He said growing concern for the international community included respect for human rights, the provision of humanitarian assistance, limiting the spread of AIDS, disarmament, demobilization and reintegration of ex-combatants. This concern indicated that the multi-disciplinary nature of missions was growing. Peacekeeping operations should evolve into political exercises with muscle -- maintaining peace and security while providing economic and social development.
While the Security Council provided the mandate for peacekeeping operations, the administration of peacekeeping operations remained in the Peacekeeping Department, he said. A search for cohesiveness and consistency should be promoted in relations with the Secretariat and other agencies. An increase in the number of civilians in peacekeeping operations might distort the chain of command leading from the Secretary-General to his political representatives and military commanders in the field. Respect for the principle of unity of command was important for ensuring the security of personnel and the success of missions. Given the rise in the number of peacekeeping operations, it was necessary to improve the regional organizations, such as the Organization of African Unity (OAU). To meet new challenges, the Peacekeeping Department must be reinforced to improve planning and manage its capabilities. Reimbursement was very much in arrears. That severely limited the ability of developing countries to contribute to peacekeeping operations.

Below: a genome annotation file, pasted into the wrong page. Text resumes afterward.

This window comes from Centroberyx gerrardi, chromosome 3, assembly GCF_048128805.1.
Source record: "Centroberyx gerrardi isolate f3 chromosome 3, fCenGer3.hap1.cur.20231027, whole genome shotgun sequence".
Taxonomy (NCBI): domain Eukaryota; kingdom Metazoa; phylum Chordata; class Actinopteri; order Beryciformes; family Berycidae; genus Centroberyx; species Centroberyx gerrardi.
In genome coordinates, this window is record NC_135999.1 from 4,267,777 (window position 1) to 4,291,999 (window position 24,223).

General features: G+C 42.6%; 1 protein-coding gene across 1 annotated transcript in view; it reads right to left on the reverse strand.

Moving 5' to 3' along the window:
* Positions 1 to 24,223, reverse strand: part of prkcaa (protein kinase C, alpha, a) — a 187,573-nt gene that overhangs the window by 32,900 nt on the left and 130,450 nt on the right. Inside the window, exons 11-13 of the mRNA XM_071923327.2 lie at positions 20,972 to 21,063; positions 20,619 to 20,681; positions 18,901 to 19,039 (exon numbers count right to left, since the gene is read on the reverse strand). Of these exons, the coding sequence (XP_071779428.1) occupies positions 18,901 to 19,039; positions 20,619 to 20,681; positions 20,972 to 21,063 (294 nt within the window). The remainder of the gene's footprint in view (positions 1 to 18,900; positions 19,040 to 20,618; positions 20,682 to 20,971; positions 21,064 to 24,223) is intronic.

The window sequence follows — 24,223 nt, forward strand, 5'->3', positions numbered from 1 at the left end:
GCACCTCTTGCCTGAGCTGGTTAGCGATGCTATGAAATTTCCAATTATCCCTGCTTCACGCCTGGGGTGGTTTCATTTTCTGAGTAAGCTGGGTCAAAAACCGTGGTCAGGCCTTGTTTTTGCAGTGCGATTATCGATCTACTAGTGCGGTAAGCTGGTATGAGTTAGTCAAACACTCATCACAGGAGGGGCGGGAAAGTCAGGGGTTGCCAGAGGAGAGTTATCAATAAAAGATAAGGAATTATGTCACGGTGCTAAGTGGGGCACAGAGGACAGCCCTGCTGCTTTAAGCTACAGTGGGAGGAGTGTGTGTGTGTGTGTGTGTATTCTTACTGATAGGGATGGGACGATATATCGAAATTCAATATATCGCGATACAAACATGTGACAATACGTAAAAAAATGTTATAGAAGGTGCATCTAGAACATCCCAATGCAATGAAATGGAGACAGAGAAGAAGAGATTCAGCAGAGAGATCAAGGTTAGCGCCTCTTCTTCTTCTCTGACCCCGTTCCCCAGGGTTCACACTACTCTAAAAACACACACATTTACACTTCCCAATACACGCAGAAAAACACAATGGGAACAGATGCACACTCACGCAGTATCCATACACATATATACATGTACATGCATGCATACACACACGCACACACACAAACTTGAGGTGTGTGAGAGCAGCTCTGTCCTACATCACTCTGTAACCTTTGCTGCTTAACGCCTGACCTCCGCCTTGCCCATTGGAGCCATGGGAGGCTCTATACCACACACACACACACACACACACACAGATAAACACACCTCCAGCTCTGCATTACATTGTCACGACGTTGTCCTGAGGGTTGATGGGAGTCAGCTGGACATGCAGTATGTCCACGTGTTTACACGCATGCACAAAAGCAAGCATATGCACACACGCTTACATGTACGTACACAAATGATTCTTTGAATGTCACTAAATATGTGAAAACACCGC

Regarding procurement for peacekeeping operations, there must be total transparency in bidding procedures and a broader base for developing countries to participate as suppliers, he said. In long-standing missions, supplies such as foodstuffs could be procured in troop-contributor countries.
PABLO MACEDO (Mexico) said that humanitarian assistance and peacekeeping should not be confused. Although the line was sometimes very thin, it was necessary to distinguish between the two. It was essential to ensure respect for sovereignty and territorial integrity of States, as well as their national unity.